Kids have their say about favorite books

First Published      Last Updated Mar 10 2017 12:09 pm

Kids have their say about favorite books.

Parents, teachers, librarians and booksellers have a worthy goal in common: They are eager to put quality books in the hands of young readers. This is the reason prestigious awards like the Newbery and Caldecott medals exist — to recognize and promote outstanding titles for children.

But wait! Do kids always like the books adults select for them?

Sometimes. Still, there are plenty of award-winning children's books that appeal more to the adults who select them than they do to young readers.

Cindy Mitchell, a middle-school librarian and book blogger (www.kissthebook.com), says this: "Personally, I don't think the committees ever ask themselves if students will love the books when they make their choices. Maybe popularity isn't a perfect measure, but even a book that will stand up to the test of time and be loved by parents who pass that love on to their children and grandchildren would be preferable."

That's why The Salt Lake Tribune recently invited Wasatch Front teachers and librarians from a range of schools (public, charter and private) to ask kids to share which books they're actually reading. Here are their responses.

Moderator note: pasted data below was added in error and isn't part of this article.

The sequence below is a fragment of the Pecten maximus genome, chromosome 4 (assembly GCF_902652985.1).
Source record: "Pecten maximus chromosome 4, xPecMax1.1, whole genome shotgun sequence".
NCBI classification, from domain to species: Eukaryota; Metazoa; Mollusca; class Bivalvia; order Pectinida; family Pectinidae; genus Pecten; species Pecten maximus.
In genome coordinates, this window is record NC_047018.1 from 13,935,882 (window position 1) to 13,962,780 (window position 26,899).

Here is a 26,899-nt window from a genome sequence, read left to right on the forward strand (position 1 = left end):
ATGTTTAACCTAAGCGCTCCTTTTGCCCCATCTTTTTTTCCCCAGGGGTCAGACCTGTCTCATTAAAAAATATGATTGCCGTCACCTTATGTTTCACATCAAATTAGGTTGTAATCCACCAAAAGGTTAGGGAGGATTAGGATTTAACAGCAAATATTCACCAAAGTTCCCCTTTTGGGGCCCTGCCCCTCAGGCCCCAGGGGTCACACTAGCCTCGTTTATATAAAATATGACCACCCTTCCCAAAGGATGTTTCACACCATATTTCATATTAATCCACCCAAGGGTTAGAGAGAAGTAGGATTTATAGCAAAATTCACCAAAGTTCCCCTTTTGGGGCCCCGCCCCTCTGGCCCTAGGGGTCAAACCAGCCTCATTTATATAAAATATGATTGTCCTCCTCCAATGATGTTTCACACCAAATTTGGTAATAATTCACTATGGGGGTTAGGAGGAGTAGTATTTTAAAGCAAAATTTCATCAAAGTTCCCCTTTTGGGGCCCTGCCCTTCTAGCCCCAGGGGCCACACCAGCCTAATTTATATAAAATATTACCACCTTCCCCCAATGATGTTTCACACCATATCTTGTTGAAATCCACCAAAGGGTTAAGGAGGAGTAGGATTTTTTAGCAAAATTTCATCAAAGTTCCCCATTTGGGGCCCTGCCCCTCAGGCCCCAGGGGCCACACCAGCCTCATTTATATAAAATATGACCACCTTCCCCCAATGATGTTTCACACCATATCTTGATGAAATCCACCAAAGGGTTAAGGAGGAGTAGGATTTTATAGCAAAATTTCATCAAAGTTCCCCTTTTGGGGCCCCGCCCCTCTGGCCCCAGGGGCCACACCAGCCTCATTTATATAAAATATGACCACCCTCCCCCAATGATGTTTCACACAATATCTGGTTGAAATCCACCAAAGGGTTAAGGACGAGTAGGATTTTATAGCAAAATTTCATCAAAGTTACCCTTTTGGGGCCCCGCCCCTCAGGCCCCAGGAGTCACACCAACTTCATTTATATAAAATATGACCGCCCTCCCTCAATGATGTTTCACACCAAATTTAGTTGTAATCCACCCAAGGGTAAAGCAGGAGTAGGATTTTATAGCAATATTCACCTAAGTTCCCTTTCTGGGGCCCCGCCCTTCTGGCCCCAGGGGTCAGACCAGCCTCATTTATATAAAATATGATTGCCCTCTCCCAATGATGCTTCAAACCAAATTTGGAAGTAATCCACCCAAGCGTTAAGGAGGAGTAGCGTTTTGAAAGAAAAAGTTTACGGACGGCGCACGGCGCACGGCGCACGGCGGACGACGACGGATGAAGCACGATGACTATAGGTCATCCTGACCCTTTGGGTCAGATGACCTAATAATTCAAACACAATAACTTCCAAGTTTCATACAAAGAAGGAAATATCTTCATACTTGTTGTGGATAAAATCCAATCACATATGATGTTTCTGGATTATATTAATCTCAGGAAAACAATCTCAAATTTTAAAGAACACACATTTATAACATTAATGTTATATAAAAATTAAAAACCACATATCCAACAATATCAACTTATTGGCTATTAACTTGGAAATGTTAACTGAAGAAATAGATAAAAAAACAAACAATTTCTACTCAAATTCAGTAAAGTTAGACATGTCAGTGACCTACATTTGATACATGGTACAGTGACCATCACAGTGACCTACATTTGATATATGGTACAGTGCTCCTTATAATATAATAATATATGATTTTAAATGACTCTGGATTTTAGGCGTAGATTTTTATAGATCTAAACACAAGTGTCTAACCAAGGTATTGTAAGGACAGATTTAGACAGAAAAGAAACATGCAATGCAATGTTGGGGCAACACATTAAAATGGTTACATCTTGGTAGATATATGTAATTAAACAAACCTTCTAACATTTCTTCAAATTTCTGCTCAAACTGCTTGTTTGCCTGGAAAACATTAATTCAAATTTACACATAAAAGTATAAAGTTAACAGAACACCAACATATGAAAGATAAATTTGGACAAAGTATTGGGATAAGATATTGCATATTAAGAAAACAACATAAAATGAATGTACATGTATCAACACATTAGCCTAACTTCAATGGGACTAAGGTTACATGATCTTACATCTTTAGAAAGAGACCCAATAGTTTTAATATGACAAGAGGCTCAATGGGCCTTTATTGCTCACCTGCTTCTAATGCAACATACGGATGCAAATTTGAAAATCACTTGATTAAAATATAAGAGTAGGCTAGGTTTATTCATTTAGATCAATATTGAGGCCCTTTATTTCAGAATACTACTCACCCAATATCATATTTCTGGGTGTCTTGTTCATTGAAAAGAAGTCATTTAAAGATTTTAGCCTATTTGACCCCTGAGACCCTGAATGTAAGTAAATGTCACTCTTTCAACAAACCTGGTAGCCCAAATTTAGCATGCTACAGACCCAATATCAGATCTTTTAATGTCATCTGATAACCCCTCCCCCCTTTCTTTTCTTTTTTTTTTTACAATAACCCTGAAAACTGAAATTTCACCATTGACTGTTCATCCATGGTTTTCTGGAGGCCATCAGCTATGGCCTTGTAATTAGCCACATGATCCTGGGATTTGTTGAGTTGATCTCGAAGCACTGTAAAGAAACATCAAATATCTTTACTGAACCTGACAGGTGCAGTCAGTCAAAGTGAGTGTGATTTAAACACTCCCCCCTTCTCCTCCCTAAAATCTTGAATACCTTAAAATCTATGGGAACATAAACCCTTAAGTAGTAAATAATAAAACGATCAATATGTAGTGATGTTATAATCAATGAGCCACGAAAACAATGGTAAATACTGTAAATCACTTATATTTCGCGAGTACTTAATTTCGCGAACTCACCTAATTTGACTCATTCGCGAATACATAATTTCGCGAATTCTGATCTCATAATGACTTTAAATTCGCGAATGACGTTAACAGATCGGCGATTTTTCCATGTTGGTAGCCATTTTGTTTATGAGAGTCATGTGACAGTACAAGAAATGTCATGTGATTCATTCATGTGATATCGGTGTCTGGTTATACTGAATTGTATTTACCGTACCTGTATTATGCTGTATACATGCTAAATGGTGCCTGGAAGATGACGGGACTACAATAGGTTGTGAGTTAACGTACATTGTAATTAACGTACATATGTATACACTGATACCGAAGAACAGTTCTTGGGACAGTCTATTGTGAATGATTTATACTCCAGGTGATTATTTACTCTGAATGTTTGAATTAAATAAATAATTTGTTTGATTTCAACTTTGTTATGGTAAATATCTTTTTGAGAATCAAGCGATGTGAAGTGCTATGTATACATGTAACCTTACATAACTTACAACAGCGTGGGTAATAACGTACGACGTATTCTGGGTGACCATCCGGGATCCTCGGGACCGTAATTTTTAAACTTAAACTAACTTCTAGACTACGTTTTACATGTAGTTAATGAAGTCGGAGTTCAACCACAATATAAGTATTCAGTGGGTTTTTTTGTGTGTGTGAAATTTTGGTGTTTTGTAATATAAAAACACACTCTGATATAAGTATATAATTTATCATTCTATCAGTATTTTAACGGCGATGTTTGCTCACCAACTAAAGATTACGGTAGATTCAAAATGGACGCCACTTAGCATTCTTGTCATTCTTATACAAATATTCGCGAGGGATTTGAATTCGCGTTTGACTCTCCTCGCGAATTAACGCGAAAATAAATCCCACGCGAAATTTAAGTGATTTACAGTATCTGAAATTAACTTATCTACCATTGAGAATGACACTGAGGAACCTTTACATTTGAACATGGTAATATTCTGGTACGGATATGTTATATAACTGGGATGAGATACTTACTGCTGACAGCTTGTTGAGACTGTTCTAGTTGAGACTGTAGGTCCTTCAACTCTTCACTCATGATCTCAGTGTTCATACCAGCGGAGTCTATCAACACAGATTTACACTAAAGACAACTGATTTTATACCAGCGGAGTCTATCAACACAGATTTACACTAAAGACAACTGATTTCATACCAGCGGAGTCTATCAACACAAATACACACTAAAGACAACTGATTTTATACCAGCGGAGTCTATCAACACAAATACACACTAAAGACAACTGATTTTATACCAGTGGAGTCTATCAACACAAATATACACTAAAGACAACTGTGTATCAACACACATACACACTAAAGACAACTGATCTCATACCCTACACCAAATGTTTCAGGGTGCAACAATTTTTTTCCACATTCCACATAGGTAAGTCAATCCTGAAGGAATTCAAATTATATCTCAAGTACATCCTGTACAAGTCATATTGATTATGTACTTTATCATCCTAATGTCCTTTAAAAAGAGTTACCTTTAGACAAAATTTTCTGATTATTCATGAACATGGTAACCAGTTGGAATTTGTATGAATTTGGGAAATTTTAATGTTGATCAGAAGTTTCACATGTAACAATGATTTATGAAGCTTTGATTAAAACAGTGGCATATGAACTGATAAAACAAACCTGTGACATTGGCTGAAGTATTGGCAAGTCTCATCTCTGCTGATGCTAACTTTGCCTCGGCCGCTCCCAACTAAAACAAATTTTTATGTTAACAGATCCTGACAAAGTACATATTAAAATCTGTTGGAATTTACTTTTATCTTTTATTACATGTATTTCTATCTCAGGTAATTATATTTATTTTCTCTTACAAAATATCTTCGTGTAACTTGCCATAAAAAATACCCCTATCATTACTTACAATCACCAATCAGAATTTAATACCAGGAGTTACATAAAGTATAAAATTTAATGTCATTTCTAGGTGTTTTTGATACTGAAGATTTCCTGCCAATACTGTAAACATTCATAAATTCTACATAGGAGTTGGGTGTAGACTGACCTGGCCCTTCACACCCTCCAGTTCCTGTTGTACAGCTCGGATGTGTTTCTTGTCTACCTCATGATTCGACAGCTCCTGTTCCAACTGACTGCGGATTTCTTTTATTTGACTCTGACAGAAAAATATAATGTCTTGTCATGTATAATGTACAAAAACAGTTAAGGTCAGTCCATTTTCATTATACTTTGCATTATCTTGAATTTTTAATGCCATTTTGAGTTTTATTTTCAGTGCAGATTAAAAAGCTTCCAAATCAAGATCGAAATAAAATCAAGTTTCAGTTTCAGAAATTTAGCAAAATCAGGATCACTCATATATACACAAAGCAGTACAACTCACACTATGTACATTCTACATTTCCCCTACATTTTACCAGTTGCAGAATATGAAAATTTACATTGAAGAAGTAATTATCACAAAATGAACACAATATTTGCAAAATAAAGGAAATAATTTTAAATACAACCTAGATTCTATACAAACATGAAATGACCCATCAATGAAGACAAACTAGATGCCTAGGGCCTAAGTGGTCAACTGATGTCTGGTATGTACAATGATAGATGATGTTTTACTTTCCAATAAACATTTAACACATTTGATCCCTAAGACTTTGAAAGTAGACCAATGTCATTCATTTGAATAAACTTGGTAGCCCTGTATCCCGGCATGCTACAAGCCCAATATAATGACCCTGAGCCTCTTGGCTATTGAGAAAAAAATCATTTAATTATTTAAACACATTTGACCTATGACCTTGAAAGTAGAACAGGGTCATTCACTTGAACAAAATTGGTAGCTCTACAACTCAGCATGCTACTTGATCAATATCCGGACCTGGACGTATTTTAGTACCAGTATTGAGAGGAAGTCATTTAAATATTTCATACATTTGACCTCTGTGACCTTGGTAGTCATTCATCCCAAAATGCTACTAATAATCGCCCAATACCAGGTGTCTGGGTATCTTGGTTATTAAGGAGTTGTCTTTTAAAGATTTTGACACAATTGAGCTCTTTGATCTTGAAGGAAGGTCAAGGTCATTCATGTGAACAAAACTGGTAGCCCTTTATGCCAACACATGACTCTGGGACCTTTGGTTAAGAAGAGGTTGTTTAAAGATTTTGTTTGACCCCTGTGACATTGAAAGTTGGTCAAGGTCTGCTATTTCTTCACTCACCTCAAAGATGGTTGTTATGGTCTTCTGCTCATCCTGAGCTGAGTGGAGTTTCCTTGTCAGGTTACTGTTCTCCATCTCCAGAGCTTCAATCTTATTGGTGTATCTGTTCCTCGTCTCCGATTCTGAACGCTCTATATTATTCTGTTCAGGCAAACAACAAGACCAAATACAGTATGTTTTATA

"Terry Pratchett's Discworld series is a fantastic social satire that also makes fun of every terrible pulp fantasy novel you've guiltily read under your duvet. Most books you read in high school are actually pretty great if you approach them with an open mind and take your time with them. Except Dickens."

— Liam, 17

"I read 'The Illustrated Man' by Ray Bradbury recently. I love this book because it's so unique. It's several short stories that all connect in some way and the stories are very imaginative and fantastical. I really enjoyed reading it."

— Marissa, 17

"The Maze Runner series is a huge favorite of mine. I love the way James Dashner has created his world and the way he puts his characters into our sight. I like the dystopian feel to it and the technology he used in it!"

— Katrina, 16

"I need to be emotionally attached to a book, and 'A Child Called It' by Dave Pelzer really did that. With the small towns we live in, we are sheltered. I loved this book because it showed me that life is not butterflies and rainbows. '[Expletive] happens' is the best way to explain it."

— Samantha, 16

"'Illuminae' by Amie Kaufman and Jay Kristoff is really interesting and different. It's a bit harder to read, and it's way sci-fi, but it's worth it. The format is made up of a bunch of, like, text messages and hacked documents and stuff. And it's SO cool! The characters are all super complex, WAY complex, but they are also awesome. With such complex characters you really live the story with them because you can find something of yourself in all of them."

— Madelyne, 16

"I like historical books. I like to see how different it was compared to now. I also like rock 'n' roll biographies." — Eli, 14

"I like realistic fiction. Richard Paul Evans and Nicola Yoon. Romance novels. I also like history books [like] 'Death Coming Up the Hill' by Chris Crowe."

— Ysidra, 14

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